Wallington, Cambo, Northumberland. - Would like very much to see the plans [for Elizabeth and Robert's new house, being built at Leith Hill]; hopes they will bring them up to London. It will be a busy time, but they must 'set apart an hour'. Asks whether they will be there on the evening of [Charles and Mary's] wedding, 6 January; Annie [Philips] will be staying with them, and Elizabeth and Robert could come to dine and show the plans then. Elizabeth can have her dress sent to Grosvenor Crescent and change there; they must leave by one o'clock. Believes 'Valescure is still very nice'; seems wise not to make a very long journey in January; expects they will come back earlier than usual to 'look after the house'. George has a cold, and they had a very quiet Christmas day; '[Charles Augustus?] Fitch and a game of whist in the evening being the high water mark of festivity'. Very distressed about [Roger] Fry [over his wife's illness]. Hopes Elizabeth got the pheasants by Christmas day. Very sorry 'the doggie did not recover'. Is reading James's Life of Story ["William Wetmore Story and His Friends"] which is 'in its way quite delightful' and 'makes one long to be in Rome'.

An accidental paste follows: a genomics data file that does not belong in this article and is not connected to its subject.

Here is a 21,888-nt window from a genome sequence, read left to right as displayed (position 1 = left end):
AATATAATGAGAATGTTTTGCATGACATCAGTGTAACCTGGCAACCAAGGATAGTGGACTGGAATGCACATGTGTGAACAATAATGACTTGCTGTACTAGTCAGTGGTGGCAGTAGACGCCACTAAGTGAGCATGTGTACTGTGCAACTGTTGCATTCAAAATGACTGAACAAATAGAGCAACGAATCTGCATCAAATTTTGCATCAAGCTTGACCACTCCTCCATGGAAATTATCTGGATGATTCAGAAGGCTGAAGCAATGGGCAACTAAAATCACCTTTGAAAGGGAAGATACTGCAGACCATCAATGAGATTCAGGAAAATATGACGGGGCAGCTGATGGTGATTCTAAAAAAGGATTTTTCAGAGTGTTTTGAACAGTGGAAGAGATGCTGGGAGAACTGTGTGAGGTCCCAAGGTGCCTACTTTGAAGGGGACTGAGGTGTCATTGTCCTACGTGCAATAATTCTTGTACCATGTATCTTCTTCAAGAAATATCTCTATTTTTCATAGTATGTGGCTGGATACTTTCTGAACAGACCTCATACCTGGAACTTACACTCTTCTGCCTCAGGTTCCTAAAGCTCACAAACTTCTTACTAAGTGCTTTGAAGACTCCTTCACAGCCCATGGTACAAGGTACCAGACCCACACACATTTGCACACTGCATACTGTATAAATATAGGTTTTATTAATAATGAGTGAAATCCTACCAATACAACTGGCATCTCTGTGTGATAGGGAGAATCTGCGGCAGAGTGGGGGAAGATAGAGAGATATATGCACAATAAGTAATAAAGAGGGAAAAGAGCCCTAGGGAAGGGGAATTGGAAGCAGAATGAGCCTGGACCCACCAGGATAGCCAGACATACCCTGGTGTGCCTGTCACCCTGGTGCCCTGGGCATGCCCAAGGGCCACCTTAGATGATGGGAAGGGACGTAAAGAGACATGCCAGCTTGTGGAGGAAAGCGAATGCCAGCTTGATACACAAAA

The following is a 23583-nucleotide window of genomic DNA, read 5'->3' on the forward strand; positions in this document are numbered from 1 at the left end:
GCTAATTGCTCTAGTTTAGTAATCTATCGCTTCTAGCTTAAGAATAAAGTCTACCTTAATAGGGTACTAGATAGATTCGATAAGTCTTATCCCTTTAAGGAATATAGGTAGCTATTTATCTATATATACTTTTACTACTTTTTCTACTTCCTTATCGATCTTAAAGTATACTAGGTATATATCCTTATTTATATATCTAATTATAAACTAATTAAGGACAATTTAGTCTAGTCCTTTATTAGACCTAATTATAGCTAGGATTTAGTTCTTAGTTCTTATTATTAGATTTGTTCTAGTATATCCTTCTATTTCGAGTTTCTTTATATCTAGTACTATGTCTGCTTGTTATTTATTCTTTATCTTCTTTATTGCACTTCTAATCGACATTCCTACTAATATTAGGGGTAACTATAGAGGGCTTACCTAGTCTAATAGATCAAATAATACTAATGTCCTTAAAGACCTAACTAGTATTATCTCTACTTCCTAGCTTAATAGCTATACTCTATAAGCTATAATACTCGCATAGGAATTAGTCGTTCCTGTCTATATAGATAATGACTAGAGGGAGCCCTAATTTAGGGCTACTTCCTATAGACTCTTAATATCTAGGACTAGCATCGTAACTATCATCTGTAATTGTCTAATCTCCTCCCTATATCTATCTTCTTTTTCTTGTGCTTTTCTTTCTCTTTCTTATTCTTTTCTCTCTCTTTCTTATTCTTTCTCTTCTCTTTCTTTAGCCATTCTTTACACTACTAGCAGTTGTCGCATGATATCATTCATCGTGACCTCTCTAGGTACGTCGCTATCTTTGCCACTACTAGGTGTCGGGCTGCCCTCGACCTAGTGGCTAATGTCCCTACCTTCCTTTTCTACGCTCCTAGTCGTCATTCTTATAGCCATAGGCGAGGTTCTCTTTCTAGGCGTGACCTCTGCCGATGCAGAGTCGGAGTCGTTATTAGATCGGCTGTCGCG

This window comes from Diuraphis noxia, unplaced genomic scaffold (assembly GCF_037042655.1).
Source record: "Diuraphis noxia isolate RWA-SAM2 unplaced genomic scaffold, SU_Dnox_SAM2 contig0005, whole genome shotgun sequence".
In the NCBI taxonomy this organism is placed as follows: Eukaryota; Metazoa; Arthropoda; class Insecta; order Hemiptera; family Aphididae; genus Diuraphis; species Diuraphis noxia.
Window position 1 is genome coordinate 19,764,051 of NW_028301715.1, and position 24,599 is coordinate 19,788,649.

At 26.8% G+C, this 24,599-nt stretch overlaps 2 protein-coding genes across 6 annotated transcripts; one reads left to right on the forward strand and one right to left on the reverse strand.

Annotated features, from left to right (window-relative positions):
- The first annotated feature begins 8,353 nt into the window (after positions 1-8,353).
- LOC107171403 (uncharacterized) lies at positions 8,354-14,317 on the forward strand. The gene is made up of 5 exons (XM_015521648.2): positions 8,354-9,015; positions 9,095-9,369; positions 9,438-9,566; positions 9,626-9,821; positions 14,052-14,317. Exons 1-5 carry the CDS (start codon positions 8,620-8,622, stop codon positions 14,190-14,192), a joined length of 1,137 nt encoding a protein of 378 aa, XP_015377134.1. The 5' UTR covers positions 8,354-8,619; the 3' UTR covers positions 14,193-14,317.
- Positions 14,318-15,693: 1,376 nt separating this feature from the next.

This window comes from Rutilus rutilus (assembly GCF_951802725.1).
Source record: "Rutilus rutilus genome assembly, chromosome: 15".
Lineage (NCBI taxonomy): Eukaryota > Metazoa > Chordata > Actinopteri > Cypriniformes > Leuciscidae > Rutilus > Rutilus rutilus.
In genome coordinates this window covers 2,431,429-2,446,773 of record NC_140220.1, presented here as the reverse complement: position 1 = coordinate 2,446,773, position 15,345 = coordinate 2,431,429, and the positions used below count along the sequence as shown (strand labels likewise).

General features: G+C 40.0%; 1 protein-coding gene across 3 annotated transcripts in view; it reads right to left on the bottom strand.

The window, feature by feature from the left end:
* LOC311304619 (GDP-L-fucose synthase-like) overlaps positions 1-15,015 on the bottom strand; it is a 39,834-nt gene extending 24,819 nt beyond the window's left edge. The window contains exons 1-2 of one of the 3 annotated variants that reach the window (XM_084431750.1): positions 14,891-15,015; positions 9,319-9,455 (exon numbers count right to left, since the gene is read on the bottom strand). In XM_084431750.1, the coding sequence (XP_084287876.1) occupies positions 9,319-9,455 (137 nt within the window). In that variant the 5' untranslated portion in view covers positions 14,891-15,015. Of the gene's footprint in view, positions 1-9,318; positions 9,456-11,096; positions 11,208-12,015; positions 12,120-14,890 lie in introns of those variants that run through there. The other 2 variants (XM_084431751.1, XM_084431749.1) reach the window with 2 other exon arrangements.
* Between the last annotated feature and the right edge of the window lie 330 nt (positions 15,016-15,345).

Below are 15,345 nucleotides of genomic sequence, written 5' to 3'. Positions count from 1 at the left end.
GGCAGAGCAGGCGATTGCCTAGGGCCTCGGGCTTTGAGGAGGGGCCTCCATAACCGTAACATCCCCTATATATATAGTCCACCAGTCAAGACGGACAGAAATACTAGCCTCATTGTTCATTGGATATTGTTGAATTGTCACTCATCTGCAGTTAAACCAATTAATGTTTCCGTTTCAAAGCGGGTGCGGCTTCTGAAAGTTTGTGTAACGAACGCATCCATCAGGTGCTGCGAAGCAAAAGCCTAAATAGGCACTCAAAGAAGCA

Letter from George Macaulay Trevelyan to R.C. Trevelyan

Trin[ity College, Cambridge]. - Was sent an invitation for Bob from [Charles?] Pope to play in the '[Harrow] Old Boy's match' on 21 October by mistake, and 'by an even greater mistake' has torn it up. Hears occasional news of Bob and his 'ménage'; asks when he is coming for a visit. The exhibition is 'a great success', with 'all the mode[s]t virtues and staring faults of the impressionists well-represented'; [Roger] Fry's pictures 'are among the most generally liked'. Some of the paintings 'are very good, and all interesting'; George went to an 'advertisement debate' about them yesterday at Wallstein's [sic: Charles Waldstein], for the Walpole Society.